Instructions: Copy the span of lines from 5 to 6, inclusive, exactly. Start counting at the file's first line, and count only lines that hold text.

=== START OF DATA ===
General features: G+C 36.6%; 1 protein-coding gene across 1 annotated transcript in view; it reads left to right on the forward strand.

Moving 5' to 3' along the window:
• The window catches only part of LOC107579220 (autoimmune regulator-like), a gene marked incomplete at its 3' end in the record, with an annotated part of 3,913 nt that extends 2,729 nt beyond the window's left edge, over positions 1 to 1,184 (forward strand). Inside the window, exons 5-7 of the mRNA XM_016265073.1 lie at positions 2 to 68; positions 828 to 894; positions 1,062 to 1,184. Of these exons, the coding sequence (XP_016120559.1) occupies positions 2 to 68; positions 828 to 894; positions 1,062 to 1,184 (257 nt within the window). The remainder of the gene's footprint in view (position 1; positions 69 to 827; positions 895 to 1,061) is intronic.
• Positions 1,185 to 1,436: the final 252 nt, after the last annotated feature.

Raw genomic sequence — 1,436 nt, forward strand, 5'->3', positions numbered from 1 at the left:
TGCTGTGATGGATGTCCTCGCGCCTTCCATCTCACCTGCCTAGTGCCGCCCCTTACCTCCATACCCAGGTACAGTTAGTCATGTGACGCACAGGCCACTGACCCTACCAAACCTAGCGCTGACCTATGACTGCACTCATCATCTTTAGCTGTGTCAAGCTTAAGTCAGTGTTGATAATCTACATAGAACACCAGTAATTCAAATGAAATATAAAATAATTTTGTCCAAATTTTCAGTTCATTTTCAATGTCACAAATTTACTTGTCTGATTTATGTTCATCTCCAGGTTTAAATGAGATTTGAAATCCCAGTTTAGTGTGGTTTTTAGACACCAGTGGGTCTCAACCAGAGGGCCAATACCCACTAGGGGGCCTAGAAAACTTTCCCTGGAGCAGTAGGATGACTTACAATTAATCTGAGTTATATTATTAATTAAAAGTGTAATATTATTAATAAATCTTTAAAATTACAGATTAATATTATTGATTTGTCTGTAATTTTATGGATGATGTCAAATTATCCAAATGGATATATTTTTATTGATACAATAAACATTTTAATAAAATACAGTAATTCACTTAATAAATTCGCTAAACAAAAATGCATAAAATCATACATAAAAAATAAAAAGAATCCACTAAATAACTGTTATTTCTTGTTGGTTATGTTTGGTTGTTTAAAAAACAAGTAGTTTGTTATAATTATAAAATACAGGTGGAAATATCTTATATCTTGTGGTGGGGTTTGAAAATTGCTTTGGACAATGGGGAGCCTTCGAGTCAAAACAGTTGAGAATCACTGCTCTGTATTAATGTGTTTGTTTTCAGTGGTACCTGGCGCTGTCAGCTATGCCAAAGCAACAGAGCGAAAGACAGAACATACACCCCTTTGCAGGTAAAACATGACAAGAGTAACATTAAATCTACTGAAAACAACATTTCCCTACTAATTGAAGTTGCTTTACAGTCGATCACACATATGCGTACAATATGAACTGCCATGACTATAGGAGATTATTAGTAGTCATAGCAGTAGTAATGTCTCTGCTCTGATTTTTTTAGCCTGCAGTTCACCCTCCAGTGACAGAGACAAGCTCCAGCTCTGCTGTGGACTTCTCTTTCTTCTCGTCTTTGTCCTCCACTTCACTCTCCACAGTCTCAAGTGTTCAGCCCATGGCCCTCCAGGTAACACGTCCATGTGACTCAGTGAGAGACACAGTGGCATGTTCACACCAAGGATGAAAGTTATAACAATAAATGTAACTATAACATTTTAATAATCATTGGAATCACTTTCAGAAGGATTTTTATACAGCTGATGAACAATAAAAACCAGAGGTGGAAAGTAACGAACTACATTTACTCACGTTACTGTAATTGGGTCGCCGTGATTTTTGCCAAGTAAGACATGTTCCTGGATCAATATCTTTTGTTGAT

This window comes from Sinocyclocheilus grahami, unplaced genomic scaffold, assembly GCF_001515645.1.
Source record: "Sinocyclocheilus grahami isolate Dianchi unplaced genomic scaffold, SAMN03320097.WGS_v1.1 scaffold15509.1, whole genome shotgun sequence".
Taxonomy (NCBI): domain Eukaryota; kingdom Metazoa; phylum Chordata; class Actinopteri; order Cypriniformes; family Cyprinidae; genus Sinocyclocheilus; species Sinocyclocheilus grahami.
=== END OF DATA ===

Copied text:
Raw genomic sequence — 1,436 nt, forward strand, 5'->3', positions numbered from 1 at the left:
TGCTGTGATGGATGTCCTCGCGCCTTCCATCTCACCTGCCTAGTGCCGCCCCTTACCTCCATACCCAGGTACAGTTAGTCATGTGACGCACAGGCCACTGACCCTACCAAACCTAGCGCTGACCTATGACTGCACTCATCATCTTTAGCTGTGTCAAGCTTAAGTCAGTGTTGATAATCTACATAGAACACCAGTAATTCAAATGAAATATAAAATAATTTTGTCCAAATTTTCAGTTCATTTTCAATGTCACAAATTTACTTGTCTGATTTATGTTCATCTCCAGGTTTAAATGAGATTTGAAATCCCAGTTTAGTGTGGTTTTTAGACACCAGTGGGTCTCAACCAGAGGGCCAATACCCACTAGGGGGCCTAGAAAACTTTCCCTGGAGCAGTAGGATGACTTACAATTAATCTGAGTTATATTATTAATTAAAAGTGTAATATTATTAATAAATCTTTAAAATTACAGATTAATATTATTGATTTGTCTGTAATTTTATGGATGATGTCAAATTATCCAAATGGATATATTTTTATTGATACAATAAACATTTTAATAAAATACAGTAATTCACTTAATAAATTCGCTAAACAAAAATGCATAAAATCATACATAAAAAATAAAAAGAATCCACTAAATAACTGTTATTTCTTGTTGGTTATGTTTGGTTGTTTAAAAAACAAGTAGTTTGTTATAATTATAAAATACAGGTGGAAATATCTTATATCTTGTGGTGGGGTTTGAAAATTGCTTTGGACAATGGGGAGCCTTCGAGTCAAAACAGTTGAGAATCACTGCTCTGTATTAATGTGTTTGTTTTCAGTGGTACCTGGCGCTGTCAGCTATGCCAAAGCAACAGAGCGAAAGACAGAACATACACCCCTTTGCAGGTAAAACATGACAAGAGTAACATTAAATCTACTGAAAACAACATTTCCCTACTAATTGAAGTTGCTTTACAGTCGATCACACATATGCGTACAATATGAACTGCCATGACTATAGGAGATTATTAGTAGTCATAGCAGTAGTAATGTCTCTGCTCTGATTTTTTTAGCCTGCAGTTCACCCTCCAGTGACAGAGACAAGCTCCAGCTCTGCTGTGGACTTCTCTTTCTTCTCGTCTTTGTCCTCCACTTCACTCTCCACAGTCTCAAGTGTTCAGCCCATGGCCCTCCAGGTAACACGTCCATGTGACTCAGTGAGAGACACAGTGGCATGTTCACACCAAGGATGAAAGTTATAACAATAAATGTAACTATAACATTTTAATAATCATTGGAATCACTTTCAGAAGGATTTTTATACAGCTGATGAACAATAAAAACCAGAGGTGGAAAGTAACGAACTACATTTACTCACGTTACTGTAATTGGGTCGCCGTGATTTTTGCCAAGTAAGACATGTTCCTGGATCAATATCTTTTGTTGAT